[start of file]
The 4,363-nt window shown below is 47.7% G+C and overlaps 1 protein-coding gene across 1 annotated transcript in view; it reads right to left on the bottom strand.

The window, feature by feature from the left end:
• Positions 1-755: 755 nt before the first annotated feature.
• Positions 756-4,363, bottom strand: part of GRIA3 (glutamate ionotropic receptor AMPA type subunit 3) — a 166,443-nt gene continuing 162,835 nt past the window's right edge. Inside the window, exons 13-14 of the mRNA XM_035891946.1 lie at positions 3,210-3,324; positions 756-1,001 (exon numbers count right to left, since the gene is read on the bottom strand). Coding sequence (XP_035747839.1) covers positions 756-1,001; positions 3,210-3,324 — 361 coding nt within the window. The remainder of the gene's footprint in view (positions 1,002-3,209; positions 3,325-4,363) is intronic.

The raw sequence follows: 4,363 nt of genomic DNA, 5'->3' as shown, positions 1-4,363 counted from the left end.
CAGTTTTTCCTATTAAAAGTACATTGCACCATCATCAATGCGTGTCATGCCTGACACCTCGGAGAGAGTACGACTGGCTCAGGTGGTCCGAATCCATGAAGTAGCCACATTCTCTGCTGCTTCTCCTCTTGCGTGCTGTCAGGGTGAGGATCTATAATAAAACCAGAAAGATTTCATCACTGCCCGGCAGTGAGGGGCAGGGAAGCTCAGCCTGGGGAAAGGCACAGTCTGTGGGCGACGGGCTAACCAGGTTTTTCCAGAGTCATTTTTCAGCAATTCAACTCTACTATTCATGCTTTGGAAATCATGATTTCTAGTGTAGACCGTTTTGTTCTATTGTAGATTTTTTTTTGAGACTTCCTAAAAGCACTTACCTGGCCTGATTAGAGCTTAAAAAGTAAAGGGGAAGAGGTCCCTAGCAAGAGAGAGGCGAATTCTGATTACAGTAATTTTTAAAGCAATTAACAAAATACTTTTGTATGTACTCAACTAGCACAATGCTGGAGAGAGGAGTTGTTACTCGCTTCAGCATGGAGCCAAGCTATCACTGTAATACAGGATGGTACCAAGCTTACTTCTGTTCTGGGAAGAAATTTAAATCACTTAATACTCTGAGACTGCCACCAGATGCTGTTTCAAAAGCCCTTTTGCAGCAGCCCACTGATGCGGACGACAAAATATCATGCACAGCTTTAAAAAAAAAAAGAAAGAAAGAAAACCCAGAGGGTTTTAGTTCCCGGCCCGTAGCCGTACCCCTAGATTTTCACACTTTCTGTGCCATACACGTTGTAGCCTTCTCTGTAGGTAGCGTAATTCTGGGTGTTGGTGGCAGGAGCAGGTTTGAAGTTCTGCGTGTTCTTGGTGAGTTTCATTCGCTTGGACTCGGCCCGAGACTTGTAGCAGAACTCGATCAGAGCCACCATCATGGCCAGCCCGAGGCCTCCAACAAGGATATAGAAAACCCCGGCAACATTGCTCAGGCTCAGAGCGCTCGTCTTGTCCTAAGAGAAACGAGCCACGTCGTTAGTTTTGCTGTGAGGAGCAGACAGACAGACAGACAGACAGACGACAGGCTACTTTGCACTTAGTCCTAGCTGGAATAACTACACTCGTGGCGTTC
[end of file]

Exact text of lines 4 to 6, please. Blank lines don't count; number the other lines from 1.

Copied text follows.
• Positions 756-4,363, bottom strand: part of GRIA3 (glutamate ionotropic receptor AMPA type subunit 3) — a 166,443-nt gene continuing 162,835 nt past the window's right edge. Inside the window, exons 13-14 of the mRNA XM_035891946.1 lie at positions 3,210-3,324; positions 756-1,001 (exon numbers count right to left, since the gene is read on the bottom strand). Coding sequence (XP_035747839.1) covers positions 756-1,001; positions 3,210-3,324 — 361 coding nt within the window. The remainder of the gene's footprint in view (positions 1,002-3,209; positions 3,325-4,363) is intronic.

The raw sequence follows: 4,363 nt of genomic DNA, 5'->3' as shown, positions 1-4,363 counted from the left end.
CAGTTTTTCCTATTAAAAGTACATTGCACCATCATCAATGCGTGTCATGCCTGACACCTCGGAGAGAGTACGACTGGCTCAGGTGGTCCGAATCCATGAAGTAGCCACATTCTCTGCTGCTTCTCCTCTTGCGTGCTGTCAGGGTGAGGATCTATAATAAAACCAGAAAGATTTCATCACTGCCCGGCAGTGAGGGGCAGGGAAGCTCAGCCTGGGGAAAGGCACAGTCTGTGGGCGACGGGCTAACCAGGTTTTTCCAGAGTCATTTTTCAGCAATTCAACTCTACTATTCATGCTTTGGAAATCATGATTTCTAGTGTAGACCGTTTTGTTCTATTGTAGATTTTTTTTTGAGACTTCCTAAAAGCACTTACCTGGCCTGATTAGAGCTTAAAAAGTAAAGGGGAAGAGGTCCCTAGCAAGAGAGAGGCGAATTCTGATTACAGTAATTTTTAAAGCAATTAACAAAATACTTTTGTATGTACTCAACTAGCACAATGCTGGAGAGAGGAGTTGTTACTCGCTTCAGCATGGAGCCAAGCTATCACTGTAATACAGGATGGTACCAAGCTTACTTCTGTTCTGGGAAGAAATTTAAATCACTTAATACTCTGAGACTGCCACCAGATGCTGTTTCAAAAGCCCTTTTGCAGCAGCCCACTGATGCGGACGACAAAATATCATGCACAGCTTTAAAAAAAAAAAGAAAGAAAGAAAACCCAGAGGGTTTTAGTTCCCGGCCCGTAGCCGTACCCCTAGATTTTCACACTTTCTGTGCCATACACGTTGTAGCCTTCTCTGTAGGTAGCGTAATTCTGGGTGTTGGTGGCAGGAGCAGGTTTGAAGTTCTGCGTGTTCTTGGTGAGTTTCATTCGCTTGGACTCGGCCCGAGACTTGTAGCAGAACTCGATCAGAGCCACCATCATGGCCAGCCCGAGGCCTCCAACAAGGATATAGAAAACCCCGGCAACATTGCTCAGGCTCAGAGCGCTCGTCTTGTCCTAAGAGAAACGAGCCACGTCGTTAGTTTTGCTGTGAGGAGCAGACAGACAGACAGACAGACAGACGACAGGCTACTTTGCACTTAGTCCTAGCTGGAATAACTACACTCGTGGCGTTC